They spent time in country NSW learning the milk bar trade – immigration records suggest he was sponsored by owners of a Greek cafe in Wagga – before buying the Olympia in the late 1950s. The younger Fotiou was naturalised in 1968.
Glen remembers going to the Olympia – which was converted from a billiard room in 1939 to serve patrons of the cinema next door – as a boy. “My parents used to take us there, we were going there from the 1970s,” he says.
“It was a huge milk bar, the bench was 12 metres long. Back in the ’60s, you’d go in there and you’d have dinner, you’d get fed. It was like [the television show] Happy Days. It was their home; they owed nobody nothing. They had no debts.”
On the Olympia Milk Bar fan Facebook page, customers who visited decades ago wrote about their memories. “I started buying Cadbury’s snack chocolates and milkshakes at the Olympia back in 1955,” writes one. “I used to get strawberry milkshakes from Mr Fotiou and they were classically good,” wrote another. “The Mars Bars, the mirrors, the ending of an era.”
Neither brother married. John died in 1981. “I don’t know which brother promised which brother that as long as you stay here, you’ll be safe,” Glen says. “[Nicolas] just kept it simple because he couldn’t manage it like his brother could manage it. He was selling milkshakes, coffees and chocolates. Even then, stock was becoming scarce.”
In the past few years, there have been many offers from developers. Fotiou wasn’t interested.
In 2017, council forced the shop to close, pending vital repairs to its ceiling. He stayed. When the Herald visited in 2018, he was dressed for work in an off-white apron, with empty chocolate boxes and empty soda bottles on the shelves.
Hunched, grey-haired and intense, Fotiou gradually opened up in a thick Greek accent about the struggles he was having. “I’ve had troubles and troubles and troubles,” he said in the semi-darkness.
While deflecting any personal questions about his family, where he was living and how he was supporting himself, he knew the milk bar was in no condition to trade but wanted the council to let him reopen.“Slowly, slowly, slowly,” Fotiou said about how he wanted to bring the Olympia back to life. “But not to rush me. How long it will take, no idea.”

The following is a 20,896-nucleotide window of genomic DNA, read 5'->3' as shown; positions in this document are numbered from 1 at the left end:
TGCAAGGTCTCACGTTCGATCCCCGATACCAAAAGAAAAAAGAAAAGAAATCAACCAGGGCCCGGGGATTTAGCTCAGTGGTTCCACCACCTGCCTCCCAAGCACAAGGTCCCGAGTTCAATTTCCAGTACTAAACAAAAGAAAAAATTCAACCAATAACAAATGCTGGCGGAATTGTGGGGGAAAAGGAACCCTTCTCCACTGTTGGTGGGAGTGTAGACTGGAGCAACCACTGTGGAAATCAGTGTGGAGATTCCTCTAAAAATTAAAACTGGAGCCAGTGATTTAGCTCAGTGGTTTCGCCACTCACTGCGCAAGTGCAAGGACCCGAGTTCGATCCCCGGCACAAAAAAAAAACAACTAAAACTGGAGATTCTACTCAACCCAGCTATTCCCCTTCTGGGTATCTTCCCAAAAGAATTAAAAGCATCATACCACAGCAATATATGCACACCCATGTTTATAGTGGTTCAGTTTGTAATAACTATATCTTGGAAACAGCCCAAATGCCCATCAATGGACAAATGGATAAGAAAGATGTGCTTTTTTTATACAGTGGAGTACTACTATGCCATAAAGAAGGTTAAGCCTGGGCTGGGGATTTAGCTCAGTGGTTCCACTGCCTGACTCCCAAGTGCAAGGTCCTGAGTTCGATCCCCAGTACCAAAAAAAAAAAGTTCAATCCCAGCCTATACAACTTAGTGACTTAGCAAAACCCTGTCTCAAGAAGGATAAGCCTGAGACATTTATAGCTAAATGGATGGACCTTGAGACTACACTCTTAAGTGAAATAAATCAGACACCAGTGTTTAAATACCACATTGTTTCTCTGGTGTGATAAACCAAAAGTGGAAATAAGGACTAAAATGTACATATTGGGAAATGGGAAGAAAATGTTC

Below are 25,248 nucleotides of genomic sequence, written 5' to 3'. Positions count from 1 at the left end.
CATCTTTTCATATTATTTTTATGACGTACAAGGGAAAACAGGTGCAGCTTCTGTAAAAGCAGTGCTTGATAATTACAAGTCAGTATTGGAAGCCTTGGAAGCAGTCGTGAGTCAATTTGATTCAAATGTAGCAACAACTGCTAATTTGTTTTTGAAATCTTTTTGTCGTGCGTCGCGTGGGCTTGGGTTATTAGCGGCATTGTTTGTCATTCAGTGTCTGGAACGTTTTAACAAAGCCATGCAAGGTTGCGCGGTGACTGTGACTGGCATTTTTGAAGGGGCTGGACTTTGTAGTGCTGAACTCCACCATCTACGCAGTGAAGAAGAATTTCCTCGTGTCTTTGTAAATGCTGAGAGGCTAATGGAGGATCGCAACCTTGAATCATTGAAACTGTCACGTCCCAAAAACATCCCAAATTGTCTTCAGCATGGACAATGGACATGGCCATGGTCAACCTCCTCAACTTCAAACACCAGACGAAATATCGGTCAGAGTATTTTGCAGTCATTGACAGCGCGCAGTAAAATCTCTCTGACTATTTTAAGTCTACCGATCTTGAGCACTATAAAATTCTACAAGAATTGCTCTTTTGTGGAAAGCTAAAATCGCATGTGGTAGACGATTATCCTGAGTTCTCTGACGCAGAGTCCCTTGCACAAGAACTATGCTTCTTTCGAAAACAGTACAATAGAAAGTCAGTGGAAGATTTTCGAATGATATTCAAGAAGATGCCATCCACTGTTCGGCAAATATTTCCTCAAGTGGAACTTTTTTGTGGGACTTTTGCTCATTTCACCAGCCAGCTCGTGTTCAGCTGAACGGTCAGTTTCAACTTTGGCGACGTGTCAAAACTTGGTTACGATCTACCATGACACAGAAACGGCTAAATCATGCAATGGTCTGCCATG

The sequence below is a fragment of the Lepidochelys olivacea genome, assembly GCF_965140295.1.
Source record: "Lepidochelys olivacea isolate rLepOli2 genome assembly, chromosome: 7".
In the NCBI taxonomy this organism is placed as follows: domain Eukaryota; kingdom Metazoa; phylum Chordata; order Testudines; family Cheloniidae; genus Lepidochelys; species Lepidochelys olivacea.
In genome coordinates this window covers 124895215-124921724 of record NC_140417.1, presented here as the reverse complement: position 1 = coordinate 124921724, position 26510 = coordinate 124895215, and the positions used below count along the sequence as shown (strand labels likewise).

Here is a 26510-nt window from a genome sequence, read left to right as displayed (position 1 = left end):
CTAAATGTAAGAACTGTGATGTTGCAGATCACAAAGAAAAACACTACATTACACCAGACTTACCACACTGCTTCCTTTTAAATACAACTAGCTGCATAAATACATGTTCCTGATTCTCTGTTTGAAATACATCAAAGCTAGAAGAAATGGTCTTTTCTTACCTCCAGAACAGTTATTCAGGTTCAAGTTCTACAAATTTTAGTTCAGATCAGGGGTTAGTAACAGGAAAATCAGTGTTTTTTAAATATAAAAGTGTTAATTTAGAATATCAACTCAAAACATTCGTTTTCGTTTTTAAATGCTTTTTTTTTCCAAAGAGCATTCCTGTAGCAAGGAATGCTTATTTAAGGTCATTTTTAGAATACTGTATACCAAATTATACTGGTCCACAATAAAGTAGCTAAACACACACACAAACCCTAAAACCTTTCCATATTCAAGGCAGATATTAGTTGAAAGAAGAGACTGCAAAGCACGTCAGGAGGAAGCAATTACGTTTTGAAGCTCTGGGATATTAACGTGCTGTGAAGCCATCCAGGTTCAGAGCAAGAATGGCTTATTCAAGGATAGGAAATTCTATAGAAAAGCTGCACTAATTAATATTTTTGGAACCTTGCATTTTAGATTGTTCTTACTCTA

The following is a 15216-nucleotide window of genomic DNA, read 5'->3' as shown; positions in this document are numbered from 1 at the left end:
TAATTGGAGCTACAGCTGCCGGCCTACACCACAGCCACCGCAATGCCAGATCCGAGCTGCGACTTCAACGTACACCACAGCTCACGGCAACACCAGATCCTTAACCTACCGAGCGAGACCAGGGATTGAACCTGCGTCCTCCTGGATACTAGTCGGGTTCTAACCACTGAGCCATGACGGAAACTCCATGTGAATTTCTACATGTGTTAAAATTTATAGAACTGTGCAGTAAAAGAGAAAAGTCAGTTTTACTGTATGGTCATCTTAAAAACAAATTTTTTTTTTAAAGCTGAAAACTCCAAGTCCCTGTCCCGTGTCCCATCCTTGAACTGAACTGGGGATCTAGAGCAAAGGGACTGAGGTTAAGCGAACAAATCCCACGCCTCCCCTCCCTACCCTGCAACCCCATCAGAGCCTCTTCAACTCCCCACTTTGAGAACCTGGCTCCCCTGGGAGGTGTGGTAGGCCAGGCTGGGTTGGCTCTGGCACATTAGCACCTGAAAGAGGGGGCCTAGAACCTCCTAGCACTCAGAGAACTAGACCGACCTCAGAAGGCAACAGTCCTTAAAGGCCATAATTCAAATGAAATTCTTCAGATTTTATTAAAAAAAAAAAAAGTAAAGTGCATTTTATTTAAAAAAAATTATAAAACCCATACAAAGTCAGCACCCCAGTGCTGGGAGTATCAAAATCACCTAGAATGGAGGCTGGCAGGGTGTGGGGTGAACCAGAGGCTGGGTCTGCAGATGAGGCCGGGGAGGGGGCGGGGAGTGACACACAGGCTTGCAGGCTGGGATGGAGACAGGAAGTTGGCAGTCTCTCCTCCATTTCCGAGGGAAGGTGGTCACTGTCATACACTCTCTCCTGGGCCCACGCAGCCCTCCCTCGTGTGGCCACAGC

As the Olympia continued to deteriorate – part of the ceiling collapsed, was patched up then collapsed in another spot – he stubbornly resisted offers to contact tradespeople or shop for him. Glen would visit regularly to help.
Two years ago, with NSW Health having concerns for his welfare, he was finally forced to leave the Olympia for a nursing home. The building was boarded up then placed on the market. It sold in August for just under $1 million.
For Glen’s daughter Vicky, leaving the Olympia was the beginning of the end. “He deteriorated,” she says. “It was out of stress and concern. He wasn’t where he felt safe any more. My dad was basically his sole carer.
“[Authorities] said the property wasn’t able to be lived in any more. Instead of getting my dad and him to fix the property, they scheduled him. We [are speaking because we] don’t want him to be the vampire on Parramatta Road. We want it to be the story of Nicolas Fotiou.”
Anthony Macris wrote about the Olympia in one of his novels and is fascinated by the enterprising culture of the mid-20th century Greek immigrants, which spawned many milk bars, only a handful of which are left.
He knows about the Dracula Den mythology, but says people of Greek background would regard the odd shopkeeper as a brave man from a shattered country. “To me it suggests some trauma,” he says. “These are ultimately sites of great pathos, but also perseverance, and triumph over adversity.”
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https://www.smh.com.au/national/nsw/for-decades-passersby-would-peer-into-nicolas-shop-nobody-knew-the-real-story-behind-the-iconic-milk-bar-20231006-p5eace.html?ref=rss&utm_medium=rss&utm_source=rss_national_nsw The real story behind a Sydney icon